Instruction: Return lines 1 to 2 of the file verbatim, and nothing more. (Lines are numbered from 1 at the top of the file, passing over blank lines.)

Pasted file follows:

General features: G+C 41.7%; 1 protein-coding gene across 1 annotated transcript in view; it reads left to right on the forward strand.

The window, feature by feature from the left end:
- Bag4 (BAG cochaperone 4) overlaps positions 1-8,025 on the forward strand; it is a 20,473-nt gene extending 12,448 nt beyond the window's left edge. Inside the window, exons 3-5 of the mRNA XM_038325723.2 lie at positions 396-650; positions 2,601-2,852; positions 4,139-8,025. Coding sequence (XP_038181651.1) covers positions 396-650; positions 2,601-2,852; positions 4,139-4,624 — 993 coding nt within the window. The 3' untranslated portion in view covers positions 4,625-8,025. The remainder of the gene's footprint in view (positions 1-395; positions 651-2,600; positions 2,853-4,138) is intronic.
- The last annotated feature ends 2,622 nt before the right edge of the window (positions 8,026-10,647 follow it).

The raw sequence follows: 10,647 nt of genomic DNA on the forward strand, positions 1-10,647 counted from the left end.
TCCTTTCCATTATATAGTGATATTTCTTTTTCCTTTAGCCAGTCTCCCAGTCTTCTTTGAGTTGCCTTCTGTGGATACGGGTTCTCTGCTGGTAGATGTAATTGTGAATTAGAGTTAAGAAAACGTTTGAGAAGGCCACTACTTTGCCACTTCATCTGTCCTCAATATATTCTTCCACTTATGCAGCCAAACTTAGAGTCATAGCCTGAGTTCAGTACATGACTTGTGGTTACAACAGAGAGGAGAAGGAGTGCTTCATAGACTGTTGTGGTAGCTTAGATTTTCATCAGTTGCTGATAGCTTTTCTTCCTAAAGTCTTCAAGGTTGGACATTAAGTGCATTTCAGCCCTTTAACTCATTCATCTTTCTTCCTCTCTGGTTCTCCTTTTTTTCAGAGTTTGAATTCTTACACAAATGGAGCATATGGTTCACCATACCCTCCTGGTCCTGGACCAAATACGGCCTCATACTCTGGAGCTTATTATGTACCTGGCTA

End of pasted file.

General features: G+C 41.7%; 1 protein-coding gene across 1 annotated transcript in view; it reads left to right on the forward strand.

The window, feature by feature from the left end: